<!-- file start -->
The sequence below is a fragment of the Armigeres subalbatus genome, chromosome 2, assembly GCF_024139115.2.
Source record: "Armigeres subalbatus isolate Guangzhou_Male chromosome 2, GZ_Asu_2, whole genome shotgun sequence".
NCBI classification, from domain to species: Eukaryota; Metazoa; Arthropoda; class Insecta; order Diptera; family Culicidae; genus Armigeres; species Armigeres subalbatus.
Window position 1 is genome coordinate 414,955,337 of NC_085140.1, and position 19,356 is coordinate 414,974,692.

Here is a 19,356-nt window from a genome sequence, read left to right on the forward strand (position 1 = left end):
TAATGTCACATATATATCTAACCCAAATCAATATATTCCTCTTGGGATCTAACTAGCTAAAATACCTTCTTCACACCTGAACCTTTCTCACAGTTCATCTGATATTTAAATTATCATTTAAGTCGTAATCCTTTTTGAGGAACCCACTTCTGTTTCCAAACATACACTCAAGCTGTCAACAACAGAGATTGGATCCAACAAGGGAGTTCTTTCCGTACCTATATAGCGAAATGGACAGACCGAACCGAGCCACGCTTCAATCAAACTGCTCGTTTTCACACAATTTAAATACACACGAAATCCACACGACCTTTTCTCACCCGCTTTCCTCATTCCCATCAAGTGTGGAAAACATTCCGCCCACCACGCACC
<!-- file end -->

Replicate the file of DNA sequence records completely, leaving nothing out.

The sequence below is a fragment of the Armigeres subalbatus genome, chromosome 2, assembly GCF_024139115.2.
Source record: "Armigeres subalbatus isolate Guangzhou_Male chromosome 2, GZ_Asu_2, whole genome shotgun sequence".
NCBI classification, from domain to species: Eukaryota; Metazoa; Arthropoda; class Insecta; order Diptera; family Culicidae; genus Armigeres; species Armigeres subalbatus.
Window position 1 is genome coordinate 414,955,337 of NC_085140.1, and position 19,356 is coordinate 414,974,692.

Here is a 19,356-nt window from a genome sequence, read left to right on the forward strand (position 1 = left end):
TAATGTCACATATATATCTAACCCAAATCAATATATTCCTCTTGGGATCTAACTAGCTAAAATACCTTCTTCACACCTGAACCTTTCTCACAGTTCATCTGATATTTAAATTATCATTTAAGTCGTAATCCTTTTTGAGGAACCCACTTCTGTTTCCAAACATACACTCAAGCTGTCAACAACAGAGATTGGATCCAACAAGGGAGTTCTTTCCGTACCTATATAGCGAAATGGACAGACCGAACCGAGCCACGCTTCAATCAAACTGCTCGTTTTCACACAATTTAAATACACACGAAATCCACACGACCTTTTCTCACCCGCTTTCCTCATTCCCATCAAGTGTGGAAAACATTCCGCCCACCACGCACC